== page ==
Toward a More Balanced Wedding Ceremony

Envisioning ceremonies that respect modern gender roles and adhere strictly to tradition.

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Betulta, "virgin." It is currently the practice to use this description for the woman's first wedding, regardless of her personal status. This description is not essential and may be totally eliminated or replaced with a generic phrase such as L'kalah hayikarah (to the dear bride). (It should be noted that the absence of the word "betulta" may raise questions in the future as to whether this was a first wedding for the bride. This would be a concern if she becomes widowed from this marriage and then wishes to marry a kohen, who is not allowed to marry a divorcee. Based on similar considerations, if the woman has been divorced there needs to be some textual indication in the ketubah as to her personal status.)

Beyond these minor adjustments, there is the possibility of adding additional stipulations in appropriate places in the ketubah as is the practice in Sephardic communities. The groom can insert a statement that he will not take a second wife or divorce his wife against her will. This space can also be used to insert phrases of mutual love, support, and commitment. Of course, any new language needs to be carefully reviewed by a competent halakhic authority.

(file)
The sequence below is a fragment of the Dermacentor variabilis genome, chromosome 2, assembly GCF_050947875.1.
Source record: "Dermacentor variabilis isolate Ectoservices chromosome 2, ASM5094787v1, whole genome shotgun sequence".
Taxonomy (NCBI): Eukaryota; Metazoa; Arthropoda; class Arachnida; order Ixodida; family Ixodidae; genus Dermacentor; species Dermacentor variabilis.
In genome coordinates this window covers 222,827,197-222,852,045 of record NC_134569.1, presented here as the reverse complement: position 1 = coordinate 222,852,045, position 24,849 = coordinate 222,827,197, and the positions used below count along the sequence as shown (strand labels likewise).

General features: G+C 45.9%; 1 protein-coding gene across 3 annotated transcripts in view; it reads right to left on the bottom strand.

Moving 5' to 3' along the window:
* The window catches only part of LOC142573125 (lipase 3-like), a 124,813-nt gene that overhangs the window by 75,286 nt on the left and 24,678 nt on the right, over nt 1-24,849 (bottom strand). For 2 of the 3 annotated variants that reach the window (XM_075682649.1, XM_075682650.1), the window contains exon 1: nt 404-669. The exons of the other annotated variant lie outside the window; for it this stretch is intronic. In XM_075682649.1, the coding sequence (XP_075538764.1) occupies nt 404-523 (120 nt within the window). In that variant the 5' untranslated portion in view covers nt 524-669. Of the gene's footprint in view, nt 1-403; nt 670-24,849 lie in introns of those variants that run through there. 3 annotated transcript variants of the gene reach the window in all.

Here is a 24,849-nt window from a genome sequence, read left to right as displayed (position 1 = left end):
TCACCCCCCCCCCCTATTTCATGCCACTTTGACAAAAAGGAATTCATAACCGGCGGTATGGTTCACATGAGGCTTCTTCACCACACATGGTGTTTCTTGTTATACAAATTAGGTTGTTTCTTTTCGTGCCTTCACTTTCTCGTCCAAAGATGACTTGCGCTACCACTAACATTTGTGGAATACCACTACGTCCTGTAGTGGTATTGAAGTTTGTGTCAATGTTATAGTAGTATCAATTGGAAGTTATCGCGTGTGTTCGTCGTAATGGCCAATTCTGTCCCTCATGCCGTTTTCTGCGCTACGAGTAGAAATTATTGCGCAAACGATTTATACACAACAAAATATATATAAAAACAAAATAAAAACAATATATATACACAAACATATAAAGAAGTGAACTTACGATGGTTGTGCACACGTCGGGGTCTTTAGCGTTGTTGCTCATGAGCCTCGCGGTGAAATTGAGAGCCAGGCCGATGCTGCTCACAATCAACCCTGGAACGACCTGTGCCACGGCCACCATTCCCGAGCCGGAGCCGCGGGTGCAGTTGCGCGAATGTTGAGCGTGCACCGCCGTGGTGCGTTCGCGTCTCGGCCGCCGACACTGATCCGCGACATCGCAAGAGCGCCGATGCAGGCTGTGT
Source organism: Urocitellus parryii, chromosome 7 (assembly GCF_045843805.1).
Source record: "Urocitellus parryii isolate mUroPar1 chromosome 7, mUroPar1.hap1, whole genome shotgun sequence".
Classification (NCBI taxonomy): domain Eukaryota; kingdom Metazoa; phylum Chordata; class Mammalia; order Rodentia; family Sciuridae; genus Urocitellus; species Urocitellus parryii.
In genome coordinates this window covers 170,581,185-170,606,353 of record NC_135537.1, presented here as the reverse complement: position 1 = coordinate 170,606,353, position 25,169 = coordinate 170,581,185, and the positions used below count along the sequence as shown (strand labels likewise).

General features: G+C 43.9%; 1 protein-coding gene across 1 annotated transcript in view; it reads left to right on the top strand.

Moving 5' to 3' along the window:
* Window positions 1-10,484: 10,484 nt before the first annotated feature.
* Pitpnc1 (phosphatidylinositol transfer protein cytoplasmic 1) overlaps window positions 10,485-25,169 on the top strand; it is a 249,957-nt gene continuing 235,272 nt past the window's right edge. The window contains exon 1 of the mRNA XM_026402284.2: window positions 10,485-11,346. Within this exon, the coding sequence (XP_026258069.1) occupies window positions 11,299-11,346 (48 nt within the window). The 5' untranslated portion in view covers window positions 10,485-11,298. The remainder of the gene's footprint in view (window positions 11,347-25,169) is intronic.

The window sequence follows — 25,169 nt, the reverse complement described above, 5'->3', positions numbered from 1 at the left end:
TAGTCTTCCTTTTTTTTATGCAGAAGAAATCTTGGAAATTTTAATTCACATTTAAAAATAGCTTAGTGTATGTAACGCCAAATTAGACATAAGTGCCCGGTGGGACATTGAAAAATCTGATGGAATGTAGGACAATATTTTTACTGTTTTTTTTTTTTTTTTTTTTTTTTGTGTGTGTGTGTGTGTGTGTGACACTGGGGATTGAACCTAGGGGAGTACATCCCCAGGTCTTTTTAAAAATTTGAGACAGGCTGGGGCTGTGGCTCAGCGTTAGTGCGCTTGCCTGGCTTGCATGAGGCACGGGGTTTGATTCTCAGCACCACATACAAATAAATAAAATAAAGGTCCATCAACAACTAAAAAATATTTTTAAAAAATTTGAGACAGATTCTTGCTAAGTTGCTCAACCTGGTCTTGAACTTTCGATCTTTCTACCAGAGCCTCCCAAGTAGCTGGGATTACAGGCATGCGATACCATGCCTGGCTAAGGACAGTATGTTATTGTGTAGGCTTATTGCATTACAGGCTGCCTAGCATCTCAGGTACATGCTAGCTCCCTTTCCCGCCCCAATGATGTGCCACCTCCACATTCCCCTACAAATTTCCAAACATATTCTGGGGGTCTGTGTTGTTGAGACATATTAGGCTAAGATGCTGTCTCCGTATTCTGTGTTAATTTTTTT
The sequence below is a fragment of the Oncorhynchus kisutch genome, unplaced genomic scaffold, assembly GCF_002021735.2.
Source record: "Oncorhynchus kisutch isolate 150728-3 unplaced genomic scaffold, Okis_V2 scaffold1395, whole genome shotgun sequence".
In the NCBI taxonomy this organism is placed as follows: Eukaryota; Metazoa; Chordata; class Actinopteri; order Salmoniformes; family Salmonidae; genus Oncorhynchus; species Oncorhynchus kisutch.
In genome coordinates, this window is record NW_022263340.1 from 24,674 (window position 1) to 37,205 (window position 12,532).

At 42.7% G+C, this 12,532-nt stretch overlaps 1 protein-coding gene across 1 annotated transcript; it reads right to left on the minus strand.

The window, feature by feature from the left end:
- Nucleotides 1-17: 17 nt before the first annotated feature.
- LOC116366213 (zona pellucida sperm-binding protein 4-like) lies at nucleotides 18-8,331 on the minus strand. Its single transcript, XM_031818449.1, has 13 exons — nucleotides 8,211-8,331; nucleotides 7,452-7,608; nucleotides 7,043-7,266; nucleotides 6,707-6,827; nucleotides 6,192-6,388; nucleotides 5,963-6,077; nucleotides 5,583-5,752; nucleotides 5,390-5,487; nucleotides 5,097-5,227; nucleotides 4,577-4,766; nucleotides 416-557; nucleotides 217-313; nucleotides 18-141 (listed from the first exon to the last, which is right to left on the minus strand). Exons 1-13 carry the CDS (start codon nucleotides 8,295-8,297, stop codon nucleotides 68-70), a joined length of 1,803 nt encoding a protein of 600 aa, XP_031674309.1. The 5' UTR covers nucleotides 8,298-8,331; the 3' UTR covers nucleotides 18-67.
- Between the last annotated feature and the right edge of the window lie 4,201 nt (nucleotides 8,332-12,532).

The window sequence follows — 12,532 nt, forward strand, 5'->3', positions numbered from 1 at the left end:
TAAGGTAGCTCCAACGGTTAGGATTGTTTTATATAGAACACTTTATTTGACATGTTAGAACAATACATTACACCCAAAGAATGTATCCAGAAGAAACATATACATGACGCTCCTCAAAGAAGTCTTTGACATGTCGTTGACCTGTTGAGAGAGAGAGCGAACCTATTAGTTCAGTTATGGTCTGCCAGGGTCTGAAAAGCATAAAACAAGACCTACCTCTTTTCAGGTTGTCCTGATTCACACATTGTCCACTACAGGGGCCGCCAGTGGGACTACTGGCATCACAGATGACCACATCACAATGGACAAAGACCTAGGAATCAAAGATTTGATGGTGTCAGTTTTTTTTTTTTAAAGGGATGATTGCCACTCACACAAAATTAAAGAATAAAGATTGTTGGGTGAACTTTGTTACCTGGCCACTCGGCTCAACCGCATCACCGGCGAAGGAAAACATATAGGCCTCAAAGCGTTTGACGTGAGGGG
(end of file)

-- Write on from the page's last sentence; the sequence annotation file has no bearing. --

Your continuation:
For couples who are disturbed by the unequal nature of the financial obligations in the ketubah, additional modifications are possible. For its time, the ketubah was quite progressive, ensuring that the wife was treated as a person and was provided for during and after the marriage. The Rabbis, through the ketubah, obligated the husband to pay specific sums if he divorced (or predeceased) her, thus ensuring that a husband did not treat his wife as property, to be disposed of at will. (See Ketubot 11a, and P'nei Yehoshua to Ketubot 39b. For a full treatment, see Judith Hauptman, Rereading the Rabbis: A Woman's Voice, pp. 62-68.)

The ketubah also protected the wife's interests by requiring the husband to provide her with lodging, clothes, and food, in exchange for which he is entitled to her earnings. However, these ongoing obligations may be modified, and a marriage contract that speaks of shared earnings and shared financial responsibilities is indeed possible within halakhah.

The halakhah states that since the husband's obligations were instituted for the benefit of the woman, the woman is entitled to waive them. (See Ketubot 58b, and Shulkhan Arukh, Even Ha'Ezer, 69:4.) If they are waived, the wife would be entitled to her own earnings, and would be financially responsible only to herself, and the same would obtain for the husband. They could both then obligate themselves to share their earnings and to share the financial obligations of the household.

With the approval of recognized halakhic authorities, some Israeli rabbis have begun to attach riders to the ketubah that incorporate such stipulations. These stipulations have not been inserted into the ketubah itself, so as not to modify the traditional, central ketubah text.

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Rabbi Dov Linzer

Rabbi Dov Linzer is the Rosh HaYeshiva and Head of Academics of Yeshivat Chovevei Torah Rabbinical School in New York. Rabbi Linzer lectures widely at synagogues and conferences on topics relating to halakhah, Orthodoxy, and modernity.